• Thereyouarenow

    It would take a major crisis for Britain to join he euro but who can say for certain that it won’t happen.

    Britain will not be allowed by its european “partners” long term to have the “benefits” of sterling without the downsides as well.

    Undoubtedly from the 26 counties situation it is a major disadavantage having sterling at such close proximity (Land and Sea).

    Its not that I would like to go down on bended knee to Europe but I believe that the Republic should be compensated for having this renegade state (Britain for those not paying attention)playing both sides against the middle at such close quarters.

    At the very least a European army should be raised to drive sterling from the Island of Ireland (That bit is only half serious)
    That could be a reward for voting yes to Lisbon 2.
    Is it too late to make this request.

  • Thereyouarenow

    If one is so inclined all these arguments could be made for getting rid of that troublesome border.

  • doodle

    “Britian should either get into the EU club proper i.e. join the Euro or feck off out of it -”

    Can I a mere, pro European Brit, remind you Sammy, that the UK along with Germany is much the largest contributor to EU funds- £4 BILLION this year alone, whilst Ireland has always been a net beneficary of EU funds (eg all those lovely roads you now have). Lets not have any nonsense about Ireland being a “good european2 – Ireland loves Europe bcuae it loves Euro subsidies and if they day ever comes when Ireland has to pay a cent, net, into the EU funds that wil be they day Ireland thinks about leaving the EU. If the UK ever left the EU it would leave a mighty big hole in EU funding and the Irish gravey train would be well and truly over.

  • igor

    Great… a good Sterling crisis…marvellous for exports and attracting investment to NI as opposed to the Republic

  • Itwas SammyMcNally whatdoneit

    igor,

    “Great… a good Sterling crisis”

    its amazing – it is just suggested on Slugger that Sterling might be in for some bother and before you can say Mickey-Mouse-Currency theres a run on the pound.

  • John East Belfast

    Thereyouarenow

    “Undoubtedly from the 26 counties situation it is a major disadavantage having sterling at such close proximity (Land and Sea).

    Its not that I would like to go down on bended knee to Europe but I believe that the Republic should be compensated for having this renegade state (Britain for those not paying attention)playing both sides against the middle at such close quarters.”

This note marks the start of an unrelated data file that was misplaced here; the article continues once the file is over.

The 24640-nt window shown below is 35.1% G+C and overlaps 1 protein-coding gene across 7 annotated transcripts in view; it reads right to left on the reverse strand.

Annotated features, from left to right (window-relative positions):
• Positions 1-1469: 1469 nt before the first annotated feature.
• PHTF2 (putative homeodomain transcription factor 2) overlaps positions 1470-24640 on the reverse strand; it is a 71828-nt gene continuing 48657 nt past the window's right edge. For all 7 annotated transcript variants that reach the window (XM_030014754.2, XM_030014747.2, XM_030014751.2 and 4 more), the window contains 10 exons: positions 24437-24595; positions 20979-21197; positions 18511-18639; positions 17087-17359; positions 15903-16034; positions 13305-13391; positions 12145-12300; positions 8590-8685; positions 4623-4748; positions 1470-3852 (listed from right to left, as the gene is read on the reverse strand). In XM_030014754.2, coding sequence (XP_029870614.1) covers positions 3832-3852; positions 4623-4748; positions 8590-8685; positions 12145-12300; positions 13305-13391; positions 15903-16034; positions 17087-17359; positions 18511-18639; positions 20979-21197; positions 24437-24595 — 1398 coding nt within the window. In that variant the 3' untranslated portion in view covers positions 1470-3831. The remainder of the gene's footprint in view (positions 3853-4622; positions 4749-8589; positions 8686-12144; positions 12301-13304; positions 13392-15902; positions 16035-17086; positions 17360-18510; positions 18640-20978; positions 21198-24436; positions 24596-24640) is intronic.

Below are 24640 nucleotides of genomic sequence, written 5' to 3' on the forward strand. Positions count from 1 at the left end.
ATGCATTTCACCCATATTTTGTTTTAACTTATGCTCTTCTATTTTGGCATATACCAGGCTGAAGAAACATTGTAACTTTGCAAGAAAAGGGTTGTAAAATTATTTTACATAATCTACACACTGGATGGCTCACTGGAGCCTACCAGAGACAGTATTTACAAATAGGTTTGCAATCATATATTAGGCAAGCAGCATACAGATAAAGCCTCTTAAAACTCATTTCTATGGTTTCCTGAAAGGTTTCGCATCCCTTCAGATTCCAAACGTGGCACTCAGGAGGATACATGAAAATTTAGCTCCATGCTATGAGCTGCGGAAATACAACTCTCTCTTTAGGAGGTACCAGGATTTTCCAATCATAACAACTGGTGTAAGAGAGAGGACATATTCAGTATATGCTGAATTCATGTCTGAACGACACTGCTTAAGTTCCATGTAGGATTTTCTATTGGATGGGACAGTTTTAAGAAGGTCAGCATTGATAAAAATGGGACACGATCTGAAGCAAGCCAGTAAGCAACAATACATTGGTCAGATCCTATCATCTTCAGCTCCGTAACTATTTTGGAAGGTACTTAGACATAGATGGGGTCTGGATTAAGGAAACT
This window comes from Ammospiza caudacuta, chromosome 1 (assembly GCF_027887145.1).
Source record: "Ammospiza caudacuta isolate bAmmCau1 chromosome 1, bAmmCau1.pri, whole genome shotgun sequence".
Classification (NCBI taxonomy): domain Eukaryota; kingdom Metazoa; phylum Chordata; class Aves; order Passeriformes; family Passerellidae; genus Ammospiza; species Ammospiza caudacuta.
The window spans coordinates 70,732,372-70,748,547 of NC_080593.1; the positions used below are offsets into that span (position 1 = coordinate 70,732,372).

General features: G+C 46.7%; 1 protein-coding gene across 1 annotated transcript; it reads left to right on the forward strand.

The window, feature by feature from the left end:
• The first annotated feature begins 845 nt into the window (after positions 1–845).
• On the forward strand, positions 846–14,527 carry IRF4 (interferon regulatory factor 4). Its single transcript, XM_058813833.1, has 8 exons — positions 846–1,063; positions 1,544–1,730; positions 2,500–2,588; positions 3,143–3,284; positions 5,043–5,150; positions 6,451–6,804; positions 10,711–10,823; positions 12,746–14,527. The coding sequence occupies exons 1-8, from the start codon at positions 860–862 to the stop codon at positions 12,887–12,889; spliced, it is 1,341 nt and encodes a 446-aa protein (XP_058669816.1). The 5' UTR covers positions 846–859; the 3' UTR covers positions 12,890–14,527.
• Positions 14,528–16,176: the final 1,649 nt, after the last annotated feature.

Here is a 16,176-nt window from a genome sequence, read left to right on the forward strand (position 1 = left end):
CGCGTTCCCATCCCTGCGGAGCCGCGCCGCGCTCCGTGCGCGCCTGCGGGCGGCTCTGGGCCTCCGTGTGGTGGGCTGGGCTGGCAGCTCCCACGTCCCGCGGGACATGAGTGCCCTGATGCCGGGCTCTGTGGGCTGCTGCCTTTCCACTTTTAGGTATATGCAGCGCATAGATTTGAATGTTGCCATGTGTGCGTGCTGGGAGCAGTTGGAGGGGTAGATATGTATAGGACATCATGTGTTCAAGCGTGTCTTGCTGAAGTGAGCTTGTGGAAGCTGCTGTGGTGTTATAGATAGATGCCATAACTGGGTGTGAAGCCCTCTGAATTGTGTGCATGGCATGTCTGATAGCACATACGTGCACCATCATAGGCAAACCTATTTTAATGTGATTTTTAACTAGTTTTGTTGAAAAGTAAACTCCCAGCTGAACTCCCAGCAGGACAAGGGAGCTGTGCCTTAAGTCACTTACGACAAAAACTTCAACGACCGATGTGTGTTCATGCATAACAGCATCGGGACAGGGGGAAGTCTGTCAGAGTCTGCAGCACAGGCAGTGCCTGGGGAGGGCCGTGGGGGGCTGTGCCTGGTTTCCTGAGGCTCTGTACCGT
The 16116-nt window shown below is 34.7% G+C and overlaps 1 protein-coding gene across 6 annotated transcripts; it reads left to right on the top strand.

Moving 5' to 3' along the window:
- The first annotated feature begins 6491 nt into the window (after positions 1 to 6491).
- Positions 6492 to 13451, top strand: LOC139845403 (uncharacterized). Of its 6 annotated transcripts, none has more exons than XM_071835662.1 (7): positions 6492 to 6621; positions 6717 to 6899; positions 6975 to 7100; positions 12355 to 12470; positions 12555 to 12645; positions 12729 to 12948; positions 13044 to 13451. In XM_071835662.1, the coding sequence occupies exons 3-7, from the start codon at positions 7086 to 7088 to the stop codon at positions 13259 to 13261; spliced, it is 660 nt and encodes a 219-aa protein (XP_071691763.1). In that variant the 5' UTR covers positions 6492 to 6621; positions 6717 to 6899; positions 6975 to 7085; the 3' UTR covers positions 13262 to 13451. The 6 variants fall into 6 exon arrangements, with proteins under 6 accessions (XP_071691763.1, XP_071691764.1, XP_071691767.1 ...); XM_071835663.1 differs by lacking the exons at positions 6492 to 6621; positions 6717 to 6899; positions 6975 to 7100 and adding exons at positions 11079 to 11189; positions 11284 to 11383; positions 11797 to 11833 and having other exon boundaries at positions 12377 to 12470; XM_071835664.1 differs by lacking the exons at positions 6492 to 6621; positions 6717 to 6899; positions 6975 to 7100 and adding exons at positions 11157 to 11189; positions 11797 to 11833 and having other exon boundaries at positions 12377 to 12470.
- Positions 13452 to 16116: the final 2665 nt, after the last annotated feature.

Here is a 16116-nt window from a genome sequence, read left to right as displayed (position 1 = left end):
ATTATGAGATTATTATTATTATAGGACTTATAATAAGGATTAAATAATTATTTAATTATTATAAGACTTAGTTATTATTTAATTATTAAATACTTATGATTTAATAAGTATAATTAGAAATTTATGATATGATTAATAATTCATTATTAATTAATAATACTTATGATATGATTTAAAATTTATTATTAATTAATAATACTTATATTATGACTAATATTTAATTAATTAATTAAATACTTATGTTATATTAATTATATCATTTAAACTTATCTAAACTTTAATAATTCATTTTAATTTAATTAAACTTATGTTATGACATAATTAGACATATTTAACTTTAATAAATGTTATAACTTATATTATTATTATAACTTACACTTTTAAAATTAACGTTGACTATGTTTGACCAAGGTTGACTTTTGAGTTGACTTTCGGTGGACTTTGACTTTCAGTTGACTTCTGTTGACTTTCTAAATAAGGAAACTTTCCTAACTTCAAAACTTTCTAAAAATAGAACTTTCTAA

Are you saying there are no benefits to the ROI for adopting the Euro ?

    Also ROI is not the only Euro country with a land border with a non Euro state
    Germany – Poland
    Finland – Sweden & Russia
    France et al – Switzerland
    Autria – Slovenia etc

    Therefore the ROI will just have to dry its eyes and suck it up.

    There were no complaints when northerners were shopping on mass in Dublin when our city centre was being blwon to pieces. Not to mention the demise of the legitimate border petrol stations in the north.

    The bottom line is the ROI never should have thrown its lot in with sterling with whose economy it had its main similarities.

    Interest Rates would have been higher for longer and may have just helped cool the property boom and the ROI would now be exporting its way out of trouble.

    You make your choices and pay the price….

    Are you sa

  • an@other.com

    JEB,

    A thinly-veiled digs at the ROI.

    Google the PSBR for the UK, which Goondog Millionaire [“I’ve forever brought an end to boom and bust!!”] has saddled your grandkids’ offspring with.

    Then come back to me and tell me you’re “alright Jack”…

    Not that the ROI is any kind of economic utopia [far from it]…but to have such a blinkered view of UK Finances, whilst having a pop at another soveriegn state [from the safety of the public sector black-hole that is your “wee statelet”] smacks of myopic stupidity, tbh…

  • Gram

    >>But there is no doubt that we are witnessing the emergence of a ‘Little Irelander’ mentality that does not befit an economy built on globalisation, nor bode especially well for the future of economic relations on this island.<

  • Erasmus

    Ireland loves Europe bcuae it loves Euro subsidies and if they day ever comes when Ireland has to pay a cent, net, into the EU funds that wil be they day Ireland thinks about leaving the EU.
    Ireland actually has been a net contributor for quite some time. Incidentally one of the myths that has grown about the period of expansion to which the ‘Celtic Tiger’ sobriquet has been attached is that it was fuelled by EU subsidies – these only had a marginal influence.